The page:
Deploy unmanaged nodes with the following command:

$ kubectl apply -f cr.yaml

Once nodes are up and running, also check the services. We will need the IP-addresses of new replicas to add them later to the replica set on the Source.

$ kubectl get services
NAME                    TYPE           CLUSTER-IP     EXTERNAL-IP      PORT(S)           AGE
…
my-new-cluster-rs0-0    LoadBalancer   10.3.252.134   35.223.104.224   27017:31332/TCP   2m11s
my-new-cluster- rs0-1   LoadBalancer   10.3.244.166   34.134.210.223   27017:32647/TCP   81s
my-new-cluster-rs0-2    LoadBalancer   10.3.248.119   34.135.233.58    27017:32534/TCP   45s

Configure Domains

X509 authentication is strict and requires that the certificate’s common name or alternative name match the domain name of the node. As you remember we had wildcard

*.mongo.spron.in

included in our certificate. It can be any domain that you use, but make sure a certificate is issued for this domain.

I’m going to create A-records to point to public IP-addresses of MongoDB nodes:

k8s-1.mongo.spron-in -> 35.223.104.224
k8s-2.mongo.spron.in -> 34.134.210.223
k8s-3.mongo.spron-in -> 34.135.233.58

Replicate the Data to the Target

It is time to add our nodes in the Kubernetes cluster to the replica set. Login into the mongo shell on the Source and execute the following:

rs.add({ host: "k8s-1.mongo.spron.in", priority: 0, votes: 0} )
rs.add({ host: "k8s-2.mongo.spron.in", priority: 0, votes: 0} )
rs.add({ host: "k8s-3.mongo.spron.in", priority: 0, votes: 0} )

If everything is done correctly these nodes are going to be added as secondaries. You can check the status with the

rs.status()

command.

Cutover

Check that newly added node are synchronized. The more data you have, the longer the synchronization process is going to take. To understand if nodes are synchronized you should compare the values of

optime

and

optimeDate

of the Primary node with the values for the Secondary node in

rs.status()

output:

{
        "_id" : 0,
        "name" : "147.182.213.59:27017",
        "stateStr" : "PRIMARY",
...
        "optime" : {
                "ts" : Timestamp(1633697030, 1),
                "t" : NumberLong(2)
        },
        "optimeDate" : ISODate("2021-10-08T12:43:50Z"),
...
},
{
        "_id" : 1,
        "name" : "k8s-1.mongo.spron.in:27017",
        "stateStr" : "SECONDARY",
...
        "optime" : {
                "ts" : Timestamp(1633697030, 1),
                "t" : NumberLong(2)
        },
        "optimeDurable" : {
                "ts" : Timestamp(1633697030, 1),
                "t" : NumberLong(2)
        },
        "optimeDate" : ISODate("2021-10-08T12:43:50Z"),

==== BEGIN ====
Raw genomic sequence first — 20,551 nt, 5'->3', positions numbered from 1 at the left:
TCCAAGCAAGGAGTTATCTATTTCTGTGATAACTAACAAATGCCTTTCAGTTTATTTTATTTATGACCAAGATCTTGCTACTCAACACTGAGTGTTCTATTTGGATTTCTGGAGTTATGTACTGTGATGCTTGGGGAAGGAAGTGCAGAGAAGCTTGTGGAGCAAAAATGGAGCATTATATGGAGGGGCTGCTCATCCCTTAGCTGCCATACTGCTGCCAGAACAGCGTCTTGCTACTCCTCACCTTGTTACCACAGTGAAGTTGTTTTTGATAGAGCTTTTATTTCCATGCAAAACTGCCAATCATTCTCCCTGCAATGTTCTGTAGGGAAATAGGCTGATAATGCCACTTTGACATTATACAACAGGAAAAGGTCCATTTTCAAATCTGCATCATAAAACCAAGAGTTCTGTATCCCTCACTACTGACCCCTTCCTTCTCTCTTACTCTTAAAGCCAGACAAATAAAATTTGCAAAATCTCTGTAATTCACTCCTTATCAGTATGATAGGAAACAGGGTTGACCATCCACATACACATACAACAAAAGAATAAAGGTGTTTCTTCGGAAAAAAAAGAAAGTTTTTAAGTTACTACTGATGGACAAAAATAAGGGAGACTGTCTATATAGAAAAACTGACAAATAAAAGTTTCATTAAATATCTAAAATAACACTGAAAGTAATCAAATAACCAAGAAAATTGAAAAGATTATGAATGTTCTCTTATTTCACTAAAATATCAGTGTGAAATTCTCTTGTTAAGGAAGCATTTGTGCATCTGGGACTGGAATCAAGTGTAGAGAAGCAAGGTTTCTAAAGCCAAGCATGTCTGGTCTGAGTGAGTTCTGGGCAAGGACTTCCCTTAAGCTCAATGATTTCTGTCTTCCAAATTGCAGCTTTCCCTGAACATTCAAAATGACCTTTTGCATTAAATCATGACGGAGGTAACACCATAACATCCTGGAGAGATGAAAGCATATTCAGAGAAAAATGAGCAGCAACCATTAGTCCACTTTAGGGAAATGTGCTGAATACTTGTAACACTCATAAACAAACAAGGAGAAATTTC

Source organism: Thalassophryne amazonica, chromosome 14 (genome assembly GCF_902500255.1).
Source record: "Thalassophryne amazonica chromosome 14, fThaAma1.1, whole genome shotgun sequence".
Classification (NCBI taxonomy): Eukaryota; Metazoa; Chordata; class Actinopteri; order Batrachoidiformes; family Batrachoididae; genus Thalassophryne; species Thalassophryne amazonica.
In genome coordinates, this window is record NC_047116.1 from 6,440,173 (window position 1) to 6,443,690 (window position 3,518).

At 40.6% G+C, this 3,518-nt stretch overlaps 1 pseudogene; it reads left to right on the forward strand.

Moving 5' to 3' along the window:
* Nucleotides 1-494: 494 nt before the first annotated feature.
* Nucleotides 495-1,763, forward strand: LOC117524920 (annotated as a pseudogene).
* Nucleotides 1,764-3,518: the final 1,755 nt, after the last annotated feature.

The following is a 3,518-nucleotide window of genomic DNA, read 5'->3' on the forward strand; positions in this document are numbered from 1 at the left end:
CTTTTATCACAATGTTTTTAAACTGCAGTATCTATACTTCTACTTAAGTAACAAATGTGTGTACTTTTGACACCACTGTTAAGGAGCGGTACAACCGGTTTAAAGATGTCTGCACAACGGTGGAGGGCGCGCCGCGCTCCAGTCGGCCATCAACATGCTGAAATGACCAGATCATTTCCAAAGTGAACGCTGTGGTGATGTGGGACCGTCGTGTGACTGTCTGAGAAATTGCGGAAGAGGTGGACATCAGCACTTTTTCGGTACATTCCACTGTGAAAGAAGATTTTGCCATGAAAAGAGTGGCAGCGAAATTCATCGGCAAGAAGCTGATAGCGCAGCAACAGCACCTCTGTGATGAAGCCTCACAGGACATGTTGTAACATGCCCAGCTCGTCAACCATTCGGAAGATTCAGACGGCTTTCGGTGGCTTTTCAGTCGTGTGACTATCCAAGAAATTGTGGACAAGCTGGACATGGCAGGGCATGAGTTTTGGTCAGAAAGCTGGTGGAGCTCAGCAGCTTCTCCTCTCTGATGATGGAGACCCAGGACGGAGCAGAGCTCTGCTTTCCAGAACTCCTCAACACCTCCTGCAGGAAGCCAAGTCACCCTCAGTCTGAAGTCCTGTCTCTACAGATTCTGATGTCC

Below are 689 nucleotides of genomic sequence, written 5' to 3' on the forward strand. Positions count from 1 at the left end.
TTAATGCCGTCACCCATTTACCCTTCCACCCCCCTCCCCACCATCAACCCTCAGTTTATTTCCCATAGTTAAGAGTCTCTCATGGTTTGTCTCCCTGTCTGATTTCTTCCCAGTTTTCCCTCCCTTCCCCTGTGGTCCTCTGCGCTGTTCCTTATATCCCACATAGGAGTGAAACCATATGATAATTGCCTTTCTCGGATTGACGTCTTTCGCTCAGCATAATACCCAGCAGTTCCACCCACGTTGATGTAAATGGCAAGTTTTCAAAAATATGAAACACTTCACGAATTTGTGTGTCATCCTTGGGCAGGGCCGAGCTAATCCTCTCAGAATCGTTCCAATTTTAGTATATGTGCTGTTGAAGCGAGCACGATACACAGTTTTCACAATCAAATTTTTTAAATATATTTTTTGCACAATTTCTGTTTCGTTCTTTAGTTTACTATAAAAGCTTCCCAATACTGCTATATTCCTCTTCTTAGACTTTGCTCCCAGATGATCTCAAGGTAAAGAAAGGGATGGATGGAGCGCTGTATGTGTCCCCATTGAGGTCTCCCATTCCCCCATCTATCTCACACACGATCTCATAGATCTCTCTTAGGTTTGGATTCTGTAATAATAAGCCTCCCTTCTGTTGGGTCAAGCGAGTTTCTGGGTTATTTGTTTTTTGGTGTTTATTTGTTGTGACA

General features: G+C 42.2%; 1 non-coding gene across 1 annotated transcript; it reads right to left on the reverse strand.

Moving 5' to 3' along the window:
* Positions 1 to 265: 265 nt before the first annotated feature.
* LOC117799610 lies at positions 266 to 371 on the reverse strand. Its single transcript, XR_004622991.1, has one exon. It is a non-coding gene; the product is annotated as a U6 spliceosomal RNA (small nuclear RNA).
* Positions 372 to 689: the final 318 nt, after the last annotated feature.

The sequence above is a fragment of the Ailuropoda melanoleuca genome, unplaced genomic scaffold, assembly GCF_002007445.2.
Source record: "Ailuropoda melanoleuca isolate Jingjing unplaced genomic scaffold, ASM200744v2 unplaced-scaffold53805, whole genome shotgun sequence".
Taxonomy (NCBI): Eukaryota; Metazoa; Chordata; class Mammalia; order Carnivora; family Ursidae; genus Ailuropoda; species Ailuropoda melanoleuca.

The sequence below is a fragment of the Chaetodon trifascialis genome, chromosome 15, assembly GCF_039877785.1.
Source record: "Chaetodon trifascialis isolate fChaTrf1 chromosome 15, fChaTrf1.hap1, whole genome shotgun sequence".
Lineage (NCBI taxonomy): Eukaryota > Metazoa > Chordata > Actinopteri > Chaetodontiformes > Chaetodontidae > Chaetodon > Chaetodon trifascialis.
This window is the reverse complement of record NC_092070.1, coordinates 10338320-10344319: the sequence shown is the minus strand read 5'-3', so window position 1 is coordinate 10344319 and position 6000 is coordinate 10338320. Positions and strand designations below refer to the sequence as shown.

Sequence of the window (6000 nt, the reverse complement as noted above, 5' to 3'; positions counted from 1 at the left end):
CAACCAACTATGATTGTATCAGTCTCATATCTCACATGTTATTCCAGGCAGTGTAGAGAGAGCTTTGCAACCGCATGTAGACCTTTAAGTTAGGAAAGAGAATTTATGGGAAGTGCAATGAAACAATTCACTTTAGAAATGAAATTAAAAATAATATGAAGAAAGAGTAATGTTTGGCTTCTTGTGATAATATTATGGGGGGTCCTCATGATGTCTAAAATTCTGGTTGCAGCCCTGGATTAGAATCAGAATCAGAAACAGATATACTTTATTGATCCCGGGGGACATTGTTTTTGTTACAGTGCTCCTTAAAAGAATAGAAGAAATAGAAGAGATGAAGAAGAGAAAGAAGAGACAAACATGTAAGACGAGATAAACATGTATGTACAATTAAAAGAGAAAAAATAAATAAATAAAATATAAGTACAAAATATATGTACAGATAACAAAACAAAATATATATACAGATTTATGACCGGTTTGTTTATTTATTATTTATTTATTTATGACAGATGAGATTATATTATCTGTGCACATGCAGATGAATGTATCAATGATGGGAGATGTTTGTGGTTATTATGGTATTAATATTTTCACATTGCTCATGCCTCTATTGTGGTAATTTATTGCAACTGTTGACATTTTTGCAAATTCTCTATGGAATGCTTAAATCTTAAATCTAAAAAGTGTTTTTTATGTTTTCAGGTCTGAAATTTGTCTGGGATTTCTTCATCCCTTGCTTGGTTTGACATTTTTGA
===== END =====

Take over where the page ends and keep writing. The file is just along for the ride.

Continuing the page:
...
},

When nodes are synchronized, we are ready to perform the cutover. Please ensure that your application is configured properly to minimize downtime during the cutover.

The cutover is going to have two steps:

  1. One of the nodes on the Target becomes the primary.
  2. Operator starts managing the cluster and nodes on the Source are no longer present in the replica set.

Switch the Primary

Connect with mongo shell to the primary on the Source side and make one of the nodes on the Target primary. It can be done by changing the replica set configuration:

cfg = rs.config()
cfg.members[1].priority = 2
cfg.members[1].votes = 1
rs.reconfig(cfg)

We enable voting and set priority to two on one of the nodes in the Kubernetes cluster. Member id can be different for you, so please look carefully into the output of

rs.config()

command.

Start Managing the Cluster

Once the primary is running in Kubernetes, we are going to tell the Operator to start managing the cluster. Change

spec.unmanaged

to

false

 in the Custom Resource with patch command:

$ kubectl patch psmdb my-cluster-name --type=merge -p '{"spec":{"unmanaged": true}}'

You can also do this by changing

cr.yaml

and applying it. This is it, now you have the cluster in Kubernetes which is managed by the Operator. 

Conclusion

You truly start to appreciate Operators once you get used to them. When I was writing this blog post I found it extremely annoying to deploy and configure a single MongoDB node on a Linux box; I don’t want to think about the cluster. Operators abstract Kubernetes primitives and database configuration and provide you with a fully operational database service instead of a bunch of nodes. Migration of MongoDB to Kubernetes is a challenging task, but it is much simpler with Operator. And once you are on Kubernetes, Operator takes care of all day-2 operations as well.

We encourage you to try out our operator. See our GitHub repository and check out the documentation.

Found a bug or have a feature idea? Feel free to submit it in JIRA.